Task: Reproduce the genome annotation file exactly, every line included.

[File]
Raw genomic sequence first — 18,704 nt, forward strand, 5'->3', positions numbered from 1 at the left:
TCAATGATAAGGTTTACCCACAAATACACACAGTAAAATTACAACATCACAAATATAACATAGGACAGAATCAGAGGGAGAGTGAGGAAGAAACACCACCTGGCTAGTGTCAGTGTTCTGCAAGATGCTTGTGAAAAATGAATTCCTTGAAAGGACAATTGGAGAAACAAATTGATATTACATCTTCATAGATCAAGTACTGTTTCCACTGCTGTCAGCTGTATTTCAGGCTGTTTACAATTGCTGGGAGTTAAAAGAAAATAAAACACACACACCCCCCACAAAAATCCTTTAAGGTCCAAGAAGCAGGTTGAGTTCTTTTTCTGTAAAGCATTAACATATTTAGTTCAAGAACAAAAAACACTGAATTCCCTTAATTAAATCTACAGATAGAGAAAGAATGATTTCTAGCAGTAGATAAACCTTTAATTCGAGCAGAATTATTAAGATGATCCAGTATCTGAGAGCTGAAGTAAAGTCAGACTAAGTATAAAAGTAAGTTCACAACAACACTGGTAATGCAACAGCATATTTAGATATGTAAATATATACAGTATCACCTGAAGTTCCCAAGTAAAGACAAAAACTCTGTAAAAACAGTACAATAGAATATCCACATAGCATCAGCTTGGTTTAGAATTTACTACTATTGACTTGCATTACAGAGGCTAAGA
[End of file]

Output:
Raw genomic sequence first — 18,704 nt, forward strand, 5'->3', positions numbered from 1 at the left:
TCAATGATAAGGTTTACCCACAAATACACACAGTAAAATTACAACATCACAAATATAACATAGGACAGAATCAGAGGGAGAGTGAGGAAGAAACACCACCTGGCTAGTGTCAGTGTTCTGCAAGATGCTTGTGAAAAATGAATTCCTTGAAAGGACAATTGGAGAAACAAATTGATATTACATCTTCATAGATCAAGTACTGTTTCCACTGCTGTCAGCTGTATTTCAGGCTGTTTACAATTGCTGGGAGTTAAAAGAAAATAAAACACACACACCCCCCACAAAAATCCTTTAAGGTCCAAGAAGCAGGTTGAGTTCTTTTTCTGTAAAGCATTAACATATTTAGTTCAAGAACAAAAAACACTGAATTCCCTTAATTAAATCTACAGATAGAGAAAGAATGATTTCTAGCAGTAGATAAACCTTTAATTCGAGCAGAATTATTAAGATGATCCAGTATCTGAGAGCTGAAGTAAAGTCAGACTAAGTATAAAAGTAAGTTCACAACAACACTGGTAATGCAACAGCATATTTAGATATGTAAATATATACAGTATCACCTGAAGTTCCCAAGTAAAGACAAAAACTCTGTAAAAACAGTACAATAGAATATCCACATAGCATCAGCTTGGTTTAGAATTTACTACTATTGACTTGCATTACAGAGGCTAAGA